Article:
Facts and Figures
Nov 3rd - Nov 21st 2010
Copiapo (Residencial Chanarcilla) - Fiambala (Argentina(Camping Don Chochita))
Earlier, when we were talking to the guys that offered to transport us to the tarmac, they had said there were no Aduana or Police at the border and that it was a free crossing. At the limit, as they said, there was nobody at the Aduana post and we were a bit worried about entering back into Argentina without any stamps in the passports. No choice but to carry on, we will just have to go to the nearest Police Station when we get to a town and sort it out.
Back on the tarmac the bike was staying out of the ďhot zoneĒ, but getting close to it even tho the ambient temperature was quite cold, 5 Deg C. We rode downhill through some nice twisties for 20KMís or so and dropped a 1000Mtrs, then at the salt lake ďVega San FranciscoĒ we saw a shed in the distance with a barrier across the road, Police, at least we don't have the problem of getting the passports stamped now. Our next problem is that it is now 18:00 and the nearest civilisation is 180KMís away at Fiambala, there are Refugioís which are sheds that have wooden beds, a wood burning stove and radio to contact the authorities for any problems on the way down. Itís cold and the wind is a bit gusty and we don't seem to be dropping in altitude, we are still at over 3,000 Mtrs. Riding through the nothingness just open plains with nothing in sight between us and the mountains in the distance apart from a few Llamaís and Flamingoís, our next concern was fuel, 180KMís =† 118 Miles, computer says I have 67 Miles of fuel left might have to use one of those Refugioís! The bike must use more fuel at altitude, when we eventually started to drop down the fuel distance on the computer went up! It got warmer too, I think it was at a place called Chaschuil and the Quebrada del Quemado, about 50KMís from Fiambala, the temp got up to a nice 25 Deg C which made it a nice ride through the red mountains with the sun going down.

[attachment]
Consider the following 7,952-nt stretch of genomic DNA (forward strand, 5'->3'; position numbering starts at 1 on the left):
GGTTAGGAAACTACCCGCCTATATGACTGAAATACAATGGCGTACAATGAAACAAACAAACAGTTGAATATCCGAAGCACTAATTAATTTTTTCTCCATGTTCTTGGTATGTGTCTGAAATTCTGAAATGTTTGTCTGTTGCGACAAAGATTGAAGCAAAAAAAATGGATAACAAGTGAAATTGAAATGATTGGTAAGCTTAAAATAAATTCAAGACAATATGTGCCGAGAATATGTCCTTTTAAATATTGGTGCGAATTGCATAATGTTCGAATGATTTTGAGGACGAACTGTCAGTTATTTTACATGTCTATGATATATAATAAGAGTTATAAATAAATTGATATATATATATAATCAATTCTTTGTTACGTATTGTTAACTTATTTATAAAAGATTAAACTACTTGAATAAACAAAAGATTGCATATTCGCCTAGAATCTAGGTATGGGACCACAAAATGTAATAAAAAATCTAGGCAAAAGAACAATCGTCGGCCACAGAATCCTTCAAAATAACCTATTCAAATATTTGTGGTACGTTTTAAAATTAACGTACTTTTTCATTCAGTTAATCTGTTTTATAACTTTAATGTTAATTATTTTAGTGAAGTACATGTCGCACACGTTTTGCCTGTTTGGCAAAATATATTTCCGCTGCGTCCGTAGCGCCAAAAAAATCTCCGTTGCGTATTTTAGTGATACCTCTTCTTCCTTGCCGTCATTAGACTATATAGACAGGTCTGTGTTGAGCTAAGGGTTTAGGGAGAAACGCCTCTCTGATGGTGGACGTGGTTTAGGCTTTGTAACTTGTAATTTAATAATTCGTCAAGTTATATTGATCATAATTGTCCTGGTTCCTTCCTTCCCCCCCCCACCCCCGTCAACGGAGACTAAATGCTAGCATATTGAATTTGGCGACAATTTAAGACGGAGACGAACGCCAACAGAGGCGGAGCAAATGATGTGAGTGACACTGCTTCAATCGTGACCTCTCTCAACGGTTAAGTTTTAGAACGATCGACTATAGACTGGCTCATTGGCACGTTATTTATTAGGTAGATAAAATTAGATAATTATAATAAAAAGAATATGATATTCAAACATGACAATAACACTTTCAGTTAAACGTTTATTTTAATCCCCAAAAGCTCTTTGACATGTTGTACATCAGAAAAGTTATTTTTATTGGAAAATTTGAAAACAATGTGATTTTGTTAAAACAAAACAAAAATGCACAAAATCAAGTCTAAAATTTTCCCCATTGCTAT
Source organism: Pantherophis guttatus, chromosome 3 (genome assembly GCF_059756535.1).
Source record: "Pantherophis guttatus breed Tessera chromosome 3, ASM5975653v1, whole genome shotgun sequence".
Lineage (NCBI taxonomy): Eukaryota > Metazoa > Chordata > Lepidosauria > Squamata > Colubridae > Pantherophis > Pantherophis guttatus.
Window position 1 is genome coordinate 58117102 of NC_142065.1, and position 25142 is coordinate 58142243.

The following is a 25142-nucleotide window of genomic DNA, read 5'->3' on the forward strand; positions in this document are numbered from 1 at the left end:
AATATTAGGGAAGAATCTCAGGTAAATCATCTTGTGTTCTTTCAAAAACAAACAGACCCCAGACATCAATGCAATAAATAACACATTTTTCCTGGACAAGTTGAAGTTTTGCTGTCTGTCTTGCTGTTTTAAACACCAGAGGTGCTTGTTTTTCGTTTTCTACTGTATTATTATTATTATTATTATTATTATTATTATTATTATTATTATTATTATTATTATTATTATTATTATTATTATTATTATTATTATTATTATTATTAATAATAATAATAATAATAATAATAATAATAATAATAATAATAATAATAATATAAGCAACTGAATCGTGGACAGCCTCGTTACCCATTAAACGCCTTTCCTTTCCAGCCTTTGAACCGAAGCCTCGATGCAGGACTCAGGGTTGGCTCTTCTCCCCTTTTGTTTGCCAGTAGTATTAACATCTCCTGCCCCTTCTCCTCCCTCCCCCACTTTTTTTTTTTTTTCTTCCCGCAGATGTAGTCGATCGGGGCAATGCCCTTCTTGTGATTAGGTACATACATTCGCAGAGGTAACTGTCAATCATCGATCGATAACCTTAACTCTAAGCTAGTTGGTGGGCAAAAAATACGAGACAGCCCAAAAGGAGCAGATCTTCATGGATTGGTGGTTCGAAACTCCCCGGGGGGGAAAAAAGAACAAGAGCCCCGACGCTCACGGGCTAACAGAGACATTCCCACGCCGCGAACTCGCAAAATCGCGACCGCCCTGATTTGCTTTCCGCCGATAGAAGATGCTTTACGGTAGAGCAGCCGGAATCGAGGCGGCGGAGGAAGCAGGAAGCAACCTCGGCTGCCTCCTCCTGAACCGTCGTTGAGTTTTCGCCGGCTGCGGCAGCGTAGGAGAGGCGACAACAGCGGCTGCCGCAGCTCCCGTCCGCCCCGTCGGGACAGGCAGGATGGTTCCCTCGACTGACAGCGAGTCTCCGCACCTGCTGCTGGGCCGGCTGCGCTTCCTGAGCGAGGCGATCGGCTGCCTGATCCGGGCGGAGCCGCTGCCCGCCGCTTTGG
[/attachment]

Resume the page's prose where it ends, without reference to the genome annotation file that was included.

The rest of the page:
We didn't quite make it to Fiambala before dark, we could see the town lights ahead in the distance but they didn't seem to be getting closer! We got to town at last, 21:00, with one more hiccup to round the day off, as we entered town there was a dip in the road, a big one, and it was full of sand that I didn't see Ö.. major wobble but kept it upright and carried on into the center to find out about camp sites. Found a nice site no problem, bike computer says we now have over 100 Miles of fuel.
A hard but enjoyable ride, 485 KMís with no fuel stations or coffee stops, I need a drink!!!!
No record of the route today, the IGotU wasn't working for some reason.
Fiambala (Camping Don Chochita)
I didnít get out of my pit till 10:00, just a rest day today. Took a walk into town at 16:00, it was shut for siesta until 18:00 Ö maybe! Found a cafť run by a French girl from Paris and had some Empanadaís and a beer while we waited for the shops. 18:00 came and no sign of anything opening so went for petrol and found a small shop open.
Start Mileage - 28660
Miles - 127
Fiambala (Camping Don Chochito) - Belen (Camping Cotelbe)
Checking around the bike this morning the rear tyre is getting a bit to worn for comfort with splits starting to show in the carcass, Iíll bight the bullet and get it changed at the next stop, Belen. It hasnt done too bad tho, over 10,000 miles since Cape Town! The brake pads are looking a bit worn too, Iíll look at them when the wheel is off.
A hot and uneventful run to Belen. We found the main plaza, the tourist info was closed until 18:00, no cafťís open either. We did find an ice cream shop open and got a couple of cold drinks and directions to a campsite. Watered we head for the site, a bit out of town, definitely not walking distance. A decent enough site with everything required except water in the pool! A couple of kioskoís around the site for supplies. The woman that showed us in gave us the price for camping AR$10pppn and one off of AR$15 for the tent but when the husband showed up to get us to sign the register, the one off for the tent disappeared, itís now a daily payment, Gringo Prices?? He also pointed out we were the first Brits to stop there since 2006 when a guy from Manchester on a Suzuki had stopped by. We decided to stay two nights anyway to get the tyre changed as there might not be a Gomeria open on Sunday at the next stop.
Belen (Camping Cotelbe)